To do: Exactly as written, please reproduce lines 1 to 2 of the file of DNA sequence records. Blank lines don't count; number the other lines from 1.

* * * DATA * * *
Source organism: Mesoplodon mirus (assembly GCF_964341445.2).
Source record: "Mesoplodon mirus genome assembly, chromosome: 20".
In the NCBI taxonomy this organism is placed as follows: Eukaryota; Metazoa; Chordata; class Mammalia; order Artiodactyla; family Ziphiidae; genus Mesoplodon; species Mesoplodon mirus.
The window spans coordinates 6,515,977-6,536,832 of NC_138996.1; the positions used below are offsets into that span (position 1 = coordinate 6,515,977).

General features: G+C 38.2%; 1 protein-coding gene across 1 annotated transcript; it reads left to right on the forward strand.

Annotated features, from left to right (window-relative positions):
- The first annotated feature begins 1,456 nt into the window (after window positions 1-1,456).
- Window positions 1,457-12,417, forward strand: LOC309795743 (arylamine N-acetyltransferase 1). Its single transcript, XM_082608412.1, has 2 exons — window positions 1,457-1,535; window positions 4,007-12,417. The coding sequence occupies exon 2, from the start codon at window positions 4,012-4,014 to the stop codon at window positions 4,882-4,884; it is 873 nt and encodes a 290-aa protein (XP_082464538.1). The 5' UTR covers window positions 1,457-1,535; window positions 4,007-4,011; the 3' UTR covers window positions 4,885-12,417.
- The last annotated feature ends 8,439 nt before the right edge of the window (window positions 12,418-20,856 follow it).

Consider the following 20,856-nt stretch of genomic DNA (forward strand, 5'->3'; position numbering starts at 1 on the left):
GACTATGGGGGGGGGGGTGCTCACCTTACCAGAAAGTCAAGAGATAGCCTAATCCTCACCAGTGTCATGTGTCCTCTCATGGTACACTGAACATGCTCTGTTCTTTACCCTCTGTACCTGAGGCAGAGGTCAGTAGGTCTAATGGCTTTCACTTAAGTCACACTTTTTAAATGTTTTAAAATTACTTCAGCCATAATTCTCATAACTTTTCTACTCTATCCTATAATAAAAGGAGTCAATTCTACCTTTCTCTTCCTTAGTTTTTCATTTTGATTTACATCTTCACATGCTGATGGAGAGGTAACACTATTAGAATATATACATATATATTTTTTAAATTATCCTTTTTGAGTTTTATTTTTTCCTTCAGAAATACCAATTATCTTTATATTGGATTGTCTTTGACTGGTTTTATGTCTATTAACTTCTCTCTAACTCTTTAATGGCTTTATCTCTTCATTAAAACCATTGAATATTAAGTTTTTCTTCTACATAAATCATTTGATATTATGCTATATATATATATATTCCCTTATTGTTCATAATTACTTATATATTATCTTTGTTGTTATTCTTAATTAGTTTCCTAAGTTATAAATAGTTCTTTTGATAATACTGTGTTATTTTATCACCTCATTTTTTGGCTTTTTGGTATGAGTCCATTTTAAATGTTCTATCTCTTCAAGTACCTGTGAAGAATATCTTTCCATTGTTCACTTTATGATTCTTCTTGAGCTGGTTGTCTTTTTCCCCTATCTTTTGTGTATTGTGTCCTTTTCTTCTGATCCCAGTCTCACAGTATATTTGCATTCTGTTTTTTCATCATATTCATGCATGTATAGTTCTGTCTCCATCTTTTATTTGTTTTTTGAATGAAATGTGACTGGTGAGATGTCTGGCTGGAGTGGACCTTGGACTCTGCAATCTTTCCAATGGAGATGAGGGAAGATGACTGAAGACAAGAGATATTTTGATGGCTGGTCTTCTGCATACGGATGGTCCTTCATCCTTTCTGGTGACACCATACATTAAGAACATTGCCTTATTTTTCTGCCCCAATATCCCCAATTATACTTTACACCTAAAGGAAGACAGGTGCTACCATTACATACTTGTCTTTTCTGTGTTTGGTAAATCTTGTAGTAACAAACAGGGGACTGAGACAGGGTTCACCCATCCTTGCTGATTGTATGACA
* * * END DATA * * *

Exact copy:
Source organism: Mesoplodon mirus (assembly GCF_964341445.2).
Source record: "Mesoplodon mirus genome assembly, chromosome: 20".